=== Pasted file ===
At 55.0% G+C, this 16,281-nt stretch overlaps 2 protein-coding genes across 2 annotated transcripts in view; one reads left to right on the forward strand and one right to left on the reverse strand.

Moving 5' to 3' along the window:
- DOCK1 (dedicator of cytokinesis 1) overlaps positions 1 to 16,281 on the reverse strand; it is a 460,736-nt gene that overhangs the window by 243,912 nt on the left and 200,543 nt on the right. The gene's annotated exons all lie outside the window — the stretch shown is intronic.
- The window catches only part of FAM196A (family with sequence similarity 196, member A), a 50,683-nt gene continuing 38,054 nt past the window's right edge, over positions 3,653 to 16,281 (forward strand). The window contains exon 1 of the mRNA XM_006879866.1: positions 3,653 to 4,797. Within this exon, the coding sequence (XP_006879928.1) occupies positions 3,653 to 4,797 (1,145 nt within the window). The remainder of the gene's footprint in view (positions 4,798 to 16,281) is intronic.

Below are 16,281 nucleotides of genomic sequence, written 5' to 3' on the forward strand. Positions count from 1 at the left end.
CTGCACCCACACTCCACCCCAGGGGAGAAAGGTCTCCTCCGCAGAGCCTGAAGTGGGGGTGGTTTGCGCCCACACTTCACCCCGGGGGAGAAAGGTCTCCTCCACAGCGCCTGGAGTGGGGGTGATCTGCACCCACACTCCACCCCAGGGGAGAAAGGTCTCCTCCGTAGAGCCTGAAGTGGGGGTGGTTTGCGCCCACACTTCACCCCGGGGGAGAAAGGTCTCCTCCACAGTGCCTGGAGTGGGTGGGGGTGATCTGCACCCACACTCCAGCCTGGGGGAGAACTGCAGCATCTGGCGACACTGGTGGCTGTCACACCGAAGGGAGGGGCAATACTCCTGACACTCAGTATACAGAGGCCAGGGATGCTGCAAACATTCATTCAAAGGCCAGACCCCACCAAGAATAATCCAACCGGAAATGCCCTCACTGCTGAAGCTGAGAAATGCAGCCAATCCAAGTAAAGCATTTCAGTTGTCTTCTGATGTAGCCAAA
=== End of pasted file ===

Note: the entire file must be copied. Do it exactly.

At 55.0% G+C, this 16,281-nt stretch overlaps 2 protein-coding genes across 2 annotated transcripts in view; one reads left to right on the forward strand and one right to left on the reverse strand.

Moving 5' to 3' along the window:
- DOCK1 (dedicator of cytokinesis 1) overlaps positions 1 to 16,281 on the reverse strand; it is a 460,736-nt gene that overhangs the window by 243,912 nt on the left and 200,543 nt on the right. The gene's annotated exons all lie outside the window — the stretch shown is intronic.
- The window catches only part of FAM196A (family with sequence similarity 196, member A), a 50,683-nt gene continuing 38,054 nt past the window's right edge, over positions 3,653 to 16,281 (forward strand). The window contains exon 1 of the mRNA XM_006879866.1: positions 3,653 to 4,797. Within this exon, the coding sequence (XP_006879928.1) occupies positions 3,653 to 4,797 (1,145 nt within the window). The remainder of the gene's footprint in view (positions 4,798 to 16,281) is intronic.

Below are 16,281 nucleotides of genomic sequence, written 5' to 3' on the forward strand. Positions count from 1 at the left end.
CTGCACCCACACTCCACCCCAGGGGAGAAAGGTCTCCTCCGCAGAGCCTGAAGTGGGGGTGGTTTGCGCCCACACTTCACCCCGGGGGAGAAAGGTCTCCTCCACAGCGCCTGGAGTGGGGGTGATCTGCACCCACACTCCACCCCAGGGGAGAAAGGTCTCCTCCGTAGAGCCTGAAGTGGGGGTGGTTTGCGCCCACACTTCACCCCGGGGGAGAAAGGTCTCCTCCACAGTGCCTGGAGTGGGTGGGGGTGATCTGCACCCACACTCCAGCCTGGGGGAGAACTGCAGCATCTGGCGACACTGGTGGCTGTCACACCGAAGGGAGGGGCAATACTCCTGACACTCAGTATACAGAGGCCAGGGATGCTGCAAACATTCATTCAAAGGCCAGACCCCACCAAGAATAATCCAACCGGAAATGCCCTCACTGCTGAAGCTGAGAAATGCAGCCAATCCAAGTAAAGCATTTCAGTTGTCTTCTGATGTAGCCAAA